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Fairtrade Australia | Fairtrade Australia & New Zealand

Fairtrade Australia | Fairtrade Australia & New Zealand | Livin' La Vida HSIE! | Scoop.it
Lewis McKeown's insight:

Fairtrade is an organisation that aims to improve the lives of farmers and workers in the developing world with a focus on environmentally sustainable practices. This is achieved through putting pressure on companies in wealthy nations to pay sustainable prices for goods and materials to poor nations in order to address the inherent injustices of conventional global trade practices. In return, the companies receive fairtrade certification and public acknowledgement/good will. According to the website 600 million people in 70 countries now benefit from fairtrade sustainable pricing which in turn helps protect them against global market fluctuations, helps reduce child labour as a result of inadequate adult pay in families, gives an incentive for environmentally sustainable and safer work conditions, and encourages local investment in infrastructure such as medical services and schools.

 

The site also provides excellent case studies on producers of products such as teach, coffee, sugar, cocoa, cotton and sports balls in a variety of countries that are particularly relevant to Australia in terms of trade patterns (such as South East Asia and South Asia). The studies provide information on the poor conditions that these people face and the benefits that fairtrade has since provided, including pictures and videos.  

 

Suggested activity:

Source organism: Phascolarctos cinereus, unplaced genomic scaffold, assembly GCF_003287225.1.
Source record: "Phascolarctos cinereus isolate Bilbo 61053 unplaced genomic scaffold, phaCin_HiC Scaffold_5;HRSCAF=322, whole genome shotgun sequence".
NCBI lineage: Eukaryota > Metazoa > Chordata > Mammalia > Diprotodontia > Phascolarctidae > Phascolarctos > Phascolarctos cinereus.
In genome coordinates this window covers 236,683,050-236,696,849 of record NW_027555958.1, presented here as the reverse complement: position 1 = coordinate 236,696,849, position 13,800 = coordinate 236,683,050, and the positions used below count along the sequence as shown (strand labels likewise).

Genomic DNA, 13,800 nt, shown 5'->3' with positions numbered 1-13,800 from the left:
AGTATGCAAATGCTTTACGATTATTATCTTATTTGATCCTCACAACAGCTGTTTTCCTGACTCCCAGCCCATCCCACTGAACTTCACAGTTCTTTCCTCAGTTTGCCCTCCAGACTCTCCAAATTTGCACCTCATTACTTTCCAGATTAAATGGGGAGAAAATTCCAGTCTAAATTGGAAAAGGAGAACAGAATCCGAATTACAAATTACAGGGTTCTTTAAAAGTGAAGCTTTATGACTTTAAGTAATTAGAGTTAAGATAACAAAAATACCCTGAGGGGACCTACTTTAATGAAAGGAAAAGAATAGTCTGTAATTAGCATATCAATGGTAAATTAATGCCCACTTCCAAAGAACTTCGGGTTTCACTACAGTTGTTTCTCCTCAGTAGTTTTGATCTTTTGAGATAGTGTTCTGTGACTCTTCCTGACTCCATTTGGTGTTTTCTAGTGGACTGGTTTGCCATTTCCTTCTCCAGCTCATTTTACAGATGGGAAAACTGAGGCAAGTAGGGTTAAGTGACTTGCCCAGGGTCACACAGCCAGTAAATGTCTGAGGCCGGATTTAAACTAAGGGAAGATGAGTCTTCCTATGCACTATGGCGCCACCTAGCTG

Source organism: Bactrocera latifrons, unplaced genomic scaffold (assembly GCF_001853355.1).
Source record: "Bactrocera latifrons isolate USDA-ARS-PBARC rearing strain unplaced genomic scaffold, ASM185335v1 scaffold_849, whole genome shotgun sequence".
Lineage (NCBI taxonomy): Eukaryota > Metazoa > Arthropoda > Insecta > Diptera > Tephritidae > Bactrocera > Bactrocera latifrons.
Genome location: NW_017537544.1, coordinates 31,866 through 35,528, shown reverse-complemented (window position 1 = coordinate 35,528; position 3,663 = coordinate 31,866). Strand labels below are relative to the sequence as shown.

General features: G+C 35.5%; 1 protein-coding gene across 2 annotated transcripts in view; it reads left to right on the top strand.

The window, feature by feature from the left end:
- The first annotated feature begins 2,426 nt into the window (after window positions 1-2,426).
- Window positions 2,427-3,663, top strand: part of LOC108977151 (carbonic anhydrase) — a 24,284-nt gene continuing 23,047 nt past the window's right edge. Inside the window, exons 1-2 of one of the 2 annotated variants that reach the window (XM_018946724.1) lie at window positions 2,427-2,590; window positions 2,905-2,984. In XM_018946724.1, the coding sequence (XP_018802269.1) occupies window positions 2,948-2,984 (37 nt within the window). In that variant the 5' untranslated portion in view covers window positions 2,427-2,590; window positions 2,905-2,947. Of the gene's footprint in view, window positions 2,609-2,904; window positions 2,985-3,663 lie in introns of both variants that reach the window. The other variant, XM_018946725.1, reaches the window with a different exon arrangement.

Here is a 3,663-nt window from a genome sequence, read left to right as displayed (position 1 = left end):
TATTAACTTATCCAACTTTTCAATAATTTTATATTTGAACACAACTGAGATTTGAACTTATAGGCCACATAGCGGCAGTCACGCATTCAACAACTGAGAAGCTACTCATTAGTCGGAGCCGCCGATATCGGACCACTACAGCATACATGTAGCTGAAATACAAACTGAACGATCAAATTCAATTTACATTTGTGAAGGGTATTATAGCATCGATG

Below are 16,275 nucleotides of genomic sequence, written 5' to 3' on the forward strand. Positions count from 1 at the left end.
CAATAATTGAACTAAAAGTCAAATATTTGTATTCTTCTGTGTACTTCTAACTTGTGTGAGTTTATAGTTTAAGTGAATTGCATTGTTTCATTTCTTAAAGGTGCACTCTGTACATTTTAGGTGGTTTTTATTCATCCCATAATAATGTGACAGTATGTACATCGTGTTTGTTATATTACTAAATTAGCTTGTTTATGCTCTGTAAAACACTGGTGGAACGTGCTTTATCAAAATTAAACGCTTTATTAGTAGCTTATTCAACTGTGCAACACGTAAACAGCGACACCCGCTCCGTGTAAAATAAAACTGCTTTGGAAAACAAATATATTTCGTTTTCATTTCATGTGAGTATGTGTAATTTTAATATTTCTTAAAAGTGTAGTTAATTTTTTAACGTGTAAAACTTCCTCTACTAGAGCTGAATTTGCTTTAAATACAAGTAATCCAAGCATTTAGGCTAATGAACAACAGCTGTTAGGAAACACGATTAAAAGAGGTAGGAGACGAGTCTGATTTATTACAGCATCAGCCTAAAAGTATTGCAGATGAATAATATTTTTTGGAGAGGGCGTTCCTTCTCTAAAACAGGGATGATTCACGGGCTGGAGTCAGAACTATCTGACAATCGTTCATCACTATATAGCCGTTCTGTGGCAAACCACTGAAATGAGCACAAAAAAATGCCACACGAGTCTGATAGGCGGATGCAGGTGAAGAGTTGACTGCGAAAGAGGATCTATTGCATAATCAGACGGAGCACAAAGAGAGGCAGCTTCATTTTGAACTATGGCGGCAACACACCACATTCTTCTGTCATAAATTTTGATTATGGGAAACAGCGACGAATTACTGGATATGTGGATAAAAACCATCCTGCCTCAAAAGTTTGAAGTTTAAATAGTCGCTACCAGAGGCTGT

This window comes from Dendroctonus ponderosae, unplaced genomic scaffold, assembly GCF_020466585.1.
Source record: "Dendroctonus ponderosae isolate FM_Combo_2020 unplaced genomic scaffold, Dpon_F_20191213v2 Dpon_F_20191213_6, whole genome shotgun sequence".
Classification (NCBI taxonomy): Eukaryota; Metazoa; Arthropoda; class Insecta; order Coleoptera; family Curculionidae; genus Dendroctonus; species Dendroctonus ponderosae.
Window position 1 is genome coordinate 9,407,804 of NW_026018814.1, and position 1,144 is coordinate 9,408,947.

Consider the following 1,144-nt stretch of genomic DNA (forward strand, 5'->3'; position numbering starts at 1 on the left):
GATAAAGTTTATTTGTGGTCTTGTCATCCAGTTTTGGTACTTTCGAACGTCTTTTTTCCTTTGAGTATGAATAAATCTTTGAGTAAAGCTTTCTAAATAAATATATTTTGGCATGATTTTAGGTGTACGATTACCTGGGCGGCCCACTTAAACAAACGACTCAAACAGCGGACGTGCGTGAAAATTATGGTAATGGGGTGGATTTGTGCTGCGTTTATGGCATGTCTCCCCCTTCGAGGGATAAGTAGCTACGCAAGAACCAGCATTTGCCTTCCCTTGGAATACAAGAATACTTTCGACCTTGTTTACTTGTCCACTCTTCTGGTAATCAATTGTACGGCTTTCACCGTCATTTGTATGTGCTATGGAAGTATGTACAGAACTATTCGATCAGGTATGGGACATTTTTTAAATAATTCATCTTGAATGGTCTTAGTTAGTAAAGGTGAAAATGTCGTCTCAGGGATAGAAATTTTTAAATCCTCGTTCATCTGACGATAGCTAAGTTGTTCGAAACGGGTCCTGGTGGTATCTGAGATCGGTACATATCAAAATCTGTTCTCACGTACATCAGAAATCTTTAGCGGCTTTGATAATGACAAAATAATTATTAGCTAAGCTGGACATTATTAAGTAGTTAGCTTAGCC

The fairtrade website would be an ideal resource for a global perspective linking with the HSIE syllabus outcomes SS3.7 and SS3.8, which are concerned with Australian people, systems and communities, global interconnections and responsibilities, as well as notions of Australian’s values of fairness and social justice (Board of Studies NSW, 2006, p.60). More specifically, students engaging with the content would have an opportunity to grasp that they are global citizens, and that interdependences and choices of consumption have real economic, environmental and social consequences (Browett & Ashman, 2011, p.41). A great research activity could be found in students identifying the origins of common household products and recording this on a world map, as well as identifying whether the products are fairtrade or not (pp.44-45). Students can also engage with the fairtrade website’s search function that allows them to find fairtrade products in their local area.

 

Sources:

 

Board of Studies NSW (2006). Human Society & Its Environment K-6. Sydney: Board of Studies NSW.

 

Browett, J. & Ashman, G. (2011). Thinking Globally: Global perspectives in the early years classroom. Australia: Education Services Australia.

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UNITE THE UNION, About Trade Unions by Jamie-Max Caldwell - YouTube

 

I created this video to explain what a trade union is. Follow me #mightyjambug or email jamie-maxcaldwell@hotmail.co.uk Join Unite or for more info go to www...

Lewis McKeown's insight:

Cartoon Animation: